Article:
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It’s hard to keep making stuff when things fall apart. My clients have told me that they’re just not in the mood, that it feels wrong to be working on an album, a sit-com, a novel, a new product when there’s so much pain in the world.
In my writer’s group, people have talked about being glued to the rolling news channels, unable to concentrate on anything else as the tragic situation in Ukraine unfolds.
In my business networks, people say they are struggling to do marketing or money-making activities, as it feels wrong right now, and their heart isn’t in it
After all we’ve already been through in the past two years, this awful war in Ukraine feels like a body blow. Even for those of us just watching it, on the news.
Prices are rising so quickly that most of us are worried how we’ll cope. And then there are the storms, the floods, the clear signs that climate change is no longer something we have the luxury of thinking about later. It’s happening, now.
For me it’s also been a distraction, a way of avoiding some of the things I need to do in my creative life. My next book is at that awkward stage where it needs one last edit before I let go of it. And I keep putting it off, because the final bit – putting it out into the world, and telling people about it – is the part I’m not so good at.
If you too are stuck, it might be worth reading last week’s post, about the four stages of a creative project, and how to navigate them. I wrote it because I needed to hear it myself. But it might help you too. Especially right now, when the news is so bleak.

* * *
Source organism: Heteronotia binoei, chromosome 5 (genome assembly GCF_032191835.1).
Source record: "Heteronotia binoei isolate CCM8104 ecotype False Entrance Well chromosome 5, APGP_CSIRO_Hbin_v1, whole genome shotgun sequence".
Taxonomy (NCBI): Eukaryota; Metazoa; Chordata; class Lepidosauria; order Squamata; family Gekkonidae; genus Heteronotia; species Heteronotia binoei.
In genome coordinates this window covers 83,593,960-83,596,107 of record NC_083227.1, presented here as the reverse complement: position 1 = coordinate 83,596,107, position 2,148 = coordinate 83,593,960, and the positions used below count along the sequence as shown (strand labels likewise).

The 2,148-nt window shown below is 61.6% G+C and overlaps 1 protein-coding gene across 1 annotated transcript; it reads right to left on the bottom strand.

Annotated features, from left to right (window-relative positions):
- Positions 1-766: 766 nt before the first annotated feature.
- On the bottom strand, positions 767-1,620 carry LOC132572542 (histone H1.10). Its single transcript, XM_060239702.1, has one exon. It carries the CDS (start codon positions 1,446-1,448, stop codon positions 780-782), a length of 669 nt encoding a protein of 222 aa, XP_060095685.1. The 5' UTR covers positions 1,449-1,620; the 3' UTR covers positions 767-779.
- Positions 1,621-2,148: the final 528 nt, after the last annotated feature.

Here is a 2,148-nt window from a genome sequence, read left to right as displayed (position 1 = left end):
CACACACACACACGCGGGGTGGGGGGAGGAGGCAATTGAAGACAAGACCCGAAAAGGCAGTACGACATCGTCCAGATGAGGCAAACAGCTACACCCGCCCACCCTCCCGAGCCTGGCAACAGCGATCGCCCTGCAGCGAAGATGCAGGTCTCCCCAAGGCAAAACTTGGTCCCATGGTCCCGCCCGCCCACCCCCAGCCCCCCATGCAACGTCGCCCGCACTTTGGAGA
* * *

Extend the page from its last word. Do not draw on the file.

I don’t have all the answers, obviously. And please don’t take anything I’m saying here as a call to just soldier on if you’re suffering. If you’re feeling weary, take a duvet day. And if your mental health is not good, get help. You’re not alone.
We’ve all had our own journeys through the pandemic, and very few of them have been fun. But in case it helps, here’s what works for me, and for many of my clients.
With the situation in Ukraine, there are clear things we can’t control. We can’t change Putin’s mind. Negotiate a ceasefire. House all the refugees. And anxiety won’t change that.
Nor can we stop fuel prices rising. Influence the stock market. Or even make twitter a place of kindness, tolerance and thoughtful debate.
As for climate change, I think it all feels so huge that we’re numb to it, unable to act because any contribution we could make feels insignificant. But that shouldn’t stop us trying.
Because there are many things we can do, to make a difference.
We can write to our politicians to change Britain’s stance on refugees to something more compassionate. We can also make sure they know that dropping the commitment to reduce our carbon emissions will cost them votes.
We can sign petitions, protest and organise. (I’ve never been to a demo that isn’t improved by music, by witty signs, by imaginative costumes.)
And we can fund-raise, volunteer and/or donate to charities who are able to help.
With donations, of course. But also by checking on friends and neighbours, sharing food and heating, if you can. By offering help and friendship if refugees are nearby. And by spreading kindness, tolerance, laughter, music and all of the good stuff wherever and whenever you can.